A rocky extrasolar moon (exomoon) with bubbling lava may orbit a planet 550 light-years away from us. This is suggested by an international team of researchers led by the University of Bern on the basis of theoretical predictions matching observations. The “exo-Io” would appear to be an extreme version of Jupiter’s moon Io.
Artist’s composition of a volcanic exo-Io undergoing extreme mass loss. The hidden exomoon is enshrouded in an irradiated gas cloud shining in bright orange-yellow, as would be seen with a sodium filter. Patches of sodium clouds are seen to trail the lunar orbit, possibly driven by the gas giant’s magnetosphere. (Illustration Thibaut Roger/University of Bern)
Jupiter’s moon Io is the most volcanically active body in our solar system. Today, there are indications that an active moon outside our solar system, an exo-Io, could be hidden at the exoplanet system WASP-49b. “It would be a dangerous volcanic world with a molten surface of lava, a lunar version of close-in Super Earths like 55 Cancri-e” says Apurva Oza, postdoctoral fellow at the Physics Insitute of the University of Bern and associate of the NCCR PlanetS, “a place where Jedis go to die, perilously familiar to Anakin Skywalker.” But the object that Oza and his colleagues describe in their work seems to be even more exotic than Star Wars science fiction: the possible exomoon would orbit a hot giant planet, which in turn would race once around its host star in less than three days – a scenario 550 light years away in the inconspicuous constellation of Lepus, underneath the bright Orion constellation.
Sodium gas as circumstantial evidence
Astronomers have not yet discovered a rocky moon beyond our solar system and it’s on the basis of circumstantial evidence that the researchers in Bern conclude that the exo-Io exists: Sodium gas was detected at the WASP 49-b at an anomalously high-altitude. “The neutral sodium gas is so far away from the planet that it is unlikely to be emitted solely by a planetary wind,” says Oza. Observations of Jupiter and Io in our solar system, by the international team, along with mass loss calculations show that an exo-Io could be a very plausible source of sodium at WASP 49-b. “The sodium is right where it should be” says the astrophysicist.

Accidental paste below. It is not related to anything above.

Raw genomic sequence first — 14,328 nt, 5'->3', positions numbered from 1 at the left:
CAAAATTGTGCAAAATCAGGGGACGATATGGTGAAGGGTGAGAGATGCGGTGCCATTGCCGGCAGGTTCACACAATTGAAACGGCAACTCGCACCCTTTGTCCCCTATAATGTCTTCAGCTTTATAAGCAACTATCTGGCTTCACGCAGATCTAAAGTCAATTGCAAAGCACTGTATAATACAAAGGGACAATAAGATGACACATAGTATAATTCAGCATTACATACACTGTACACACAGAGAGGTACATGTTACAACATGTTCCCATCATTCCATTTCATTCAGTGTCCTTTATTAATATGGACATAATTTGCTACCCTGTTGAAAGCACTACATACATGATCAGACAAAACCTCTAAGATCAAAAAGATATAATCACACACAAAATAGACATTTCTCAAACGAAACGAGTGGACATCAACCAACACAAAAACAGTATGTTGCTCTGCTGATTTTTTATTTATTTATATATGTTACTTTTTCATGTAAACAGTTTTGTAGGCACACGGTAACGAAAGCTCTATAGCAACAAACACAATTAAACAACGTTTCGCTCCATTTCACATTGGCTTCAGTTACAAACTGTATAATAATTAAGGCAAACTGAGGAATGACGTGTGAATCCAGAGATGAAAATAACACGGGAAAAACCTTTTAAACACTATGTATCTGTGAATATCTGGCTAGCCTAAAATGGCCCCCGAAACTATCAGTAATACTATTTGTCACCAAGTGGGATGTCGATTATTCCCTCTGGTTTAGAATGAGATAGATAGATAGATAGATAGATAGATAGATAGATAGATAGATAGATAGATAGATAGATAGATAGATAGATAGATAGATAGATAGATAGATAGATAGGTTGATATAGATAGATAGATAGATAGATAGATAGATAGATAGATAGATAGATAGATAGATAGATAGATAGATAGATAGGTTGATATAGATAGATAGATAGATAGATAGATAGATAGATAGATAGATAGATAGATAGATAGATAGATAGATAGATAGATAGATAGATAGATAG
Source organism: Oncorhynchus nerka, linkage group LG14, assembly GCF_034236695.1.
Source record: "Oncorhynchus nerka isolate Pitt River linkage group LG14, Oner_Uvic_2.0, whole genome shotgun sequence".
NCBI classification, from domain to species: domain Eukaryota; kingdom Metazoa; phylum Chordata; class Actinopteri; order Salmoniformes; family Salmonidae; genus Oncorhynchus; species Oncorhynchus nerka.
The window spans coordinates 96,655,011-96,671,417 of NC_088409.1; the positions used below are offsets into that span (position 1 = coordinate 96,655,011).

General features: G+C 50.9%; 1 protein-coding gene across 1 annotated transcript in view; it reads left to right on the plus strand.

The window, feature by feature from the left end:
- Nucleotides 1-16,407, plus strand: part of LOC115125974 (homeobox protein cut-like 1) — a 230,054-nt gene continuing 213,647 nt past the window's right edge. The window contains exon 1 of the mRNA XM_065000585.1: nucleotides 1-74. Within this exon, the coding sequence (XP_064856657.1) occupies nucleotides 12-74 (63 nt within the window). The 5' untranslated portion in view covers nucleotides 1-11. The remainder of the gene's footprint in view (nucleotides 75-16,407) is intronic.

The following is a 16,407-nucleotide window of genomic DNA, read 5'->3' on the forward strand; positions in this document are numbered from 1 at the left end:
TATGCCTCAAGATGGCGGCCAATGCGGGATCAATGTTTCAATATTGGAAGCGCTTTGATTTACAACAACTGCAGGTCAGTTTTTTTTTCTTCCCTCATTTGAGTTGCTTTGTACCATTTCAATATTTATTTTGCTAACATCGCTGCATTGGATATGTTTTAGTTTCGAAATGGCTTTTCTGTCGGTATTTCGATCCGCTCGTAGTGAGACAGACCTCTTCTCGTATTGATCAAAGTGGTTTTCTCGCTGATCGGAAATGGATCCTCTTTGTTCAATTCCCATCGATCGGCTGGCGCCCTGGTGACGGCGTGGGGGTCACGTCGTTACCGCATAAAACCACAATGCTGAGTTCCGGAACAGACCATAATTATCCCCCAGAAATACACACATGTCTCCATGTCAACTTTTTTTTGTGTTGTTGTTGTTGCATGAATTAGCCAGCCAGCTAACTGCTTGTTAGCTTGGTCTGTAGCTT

Tides keep the system stable
Already in 2006, Bob Johnson of the University of Virginia and the late Patrick Huggins at New York University, USA had shown that large amounts of sodium at an exoplanet could point to a hidden moon or ring of material, and ten years ago, researchers at Virginia calculated that such a compact system of three bodies: star, close-in giant planet and moon, can be stable over billions of years. Apurva Oza was then a student at Virginia, and after his PhD on moons atmospheres in Paris, decided to pick up the theoretical calculations of these researchers. He now publishes the results of his work together with Johnson and colleagues in the Astrophysical Journal.
“The enormous tidal forces in such a system are the key to everything,” explains the astrophysicist. The energy released by the tides to the planet and its moon keeps the moon’s orbit stable, simultaneously heating it up and making it volcanically active. In their work, the researchers were able to show that a small rocky moon can eject more sodium and potassium into space through this extreme volcanism than a large gas planet, especially at high altitudes. “Sodium and potassium lines are quantum treasures to us astronomers because they are extremely bright,” says Oza, “the vintage street lamps that light up our streets with yellow haze, is akin to the gas we are now detecting in the spectra of a dozen exoplanets.”
“We need to find more clues”
The researchers compared their calculations with these observations and found five candidate systems where a hidden exomoon can survive against destructive thermal evaporation. For WASP 49-b the observed data can be best explained by the existence of an exo-Io. However, there are other options. For example, the exoplanet could be surrounded by a ring of ionized gas, or non-thermal processes. “We need to find more clues,” Oza admits. The researchers are therefore relying on further observations with ground-based and space-based instruments.
“While the current wave of research is going towards habitability and biosignatures, our signature is a signature of destruction“, says the astrophysicist. A few of these worlds could be destroyed in a few billion years due to the extreme mass loss. “The exciting part is that we can monitor these destructive processes in real time, like fireworks”, says Oza.
Information about the publication:
Apurva Oza, et al.: “Sodium and Potassium Signatures of Volcanic Satellites Orbiting Close-in Gas Giant Exoplanets.” The Astrophysical Journal (accepted). https://arxiv.org/pdf/1908.10732.pdf
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